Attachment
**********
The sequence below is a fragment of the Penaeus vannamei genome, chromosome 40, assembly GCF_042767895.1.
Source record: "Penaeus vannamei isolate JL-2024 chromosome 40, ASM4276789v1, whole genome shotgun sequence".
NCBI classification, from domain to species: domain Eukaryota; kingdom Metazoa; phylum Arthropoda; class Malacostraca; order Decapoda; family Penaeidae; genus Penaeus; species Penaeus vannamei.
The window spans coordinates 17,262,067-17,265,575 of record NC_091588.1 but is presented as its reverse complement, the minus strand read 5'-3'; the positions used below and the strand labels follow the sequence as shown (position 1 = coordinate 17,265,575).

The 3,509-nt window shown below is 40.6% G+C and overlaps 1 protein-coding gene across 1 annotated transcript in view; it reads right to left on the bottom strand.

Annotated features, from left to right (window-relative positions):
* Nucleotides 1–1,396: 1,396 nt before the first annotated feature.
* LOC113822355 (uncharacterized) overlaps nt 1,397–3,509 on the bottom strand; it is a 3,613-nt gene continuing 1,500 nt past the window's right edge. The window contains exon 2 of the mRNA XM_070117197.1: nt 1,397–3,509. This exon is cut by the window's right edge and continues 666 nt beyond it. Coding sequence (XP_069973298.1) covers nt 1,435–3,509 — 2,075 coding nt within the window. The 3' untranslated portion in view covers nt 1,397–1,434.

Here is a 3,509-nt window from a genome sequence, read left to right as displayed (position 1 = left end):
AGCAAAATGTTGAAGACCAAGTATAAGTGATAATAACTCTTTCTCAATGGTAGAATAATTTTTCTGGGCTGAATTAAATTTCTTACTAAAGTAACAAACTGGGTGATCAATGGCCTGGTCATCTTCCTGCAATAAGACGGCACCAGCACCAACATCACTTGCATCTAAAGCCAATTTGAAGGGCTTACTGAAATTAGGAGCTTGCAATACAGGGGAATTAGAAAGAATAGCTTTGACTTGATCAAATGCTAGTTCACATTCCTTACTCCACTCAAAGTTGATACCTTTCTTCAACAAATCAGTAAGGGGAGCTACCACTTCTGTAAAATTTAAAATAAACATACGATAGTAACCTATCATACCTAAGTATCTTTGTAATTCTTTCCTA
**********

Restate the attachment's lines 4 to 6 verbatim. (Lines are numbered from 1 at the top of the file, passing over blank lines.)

The window spans coordinates 17,262,067-17,265,575 of record NC_091588.1 but is presented as its reverse complement, the minus strand read 5'-3'; the positions used below and the strand labels follow the sequence as shown (position 1 = coordinate 17,265,575).

The 3,509-nt window shown below is 40.6% G+C and overlaps 1 protein-coding gene across 1 annotated transcript in view; it reads right to left on the bottom strand.

Annotated features, from left to right (window-relative positions):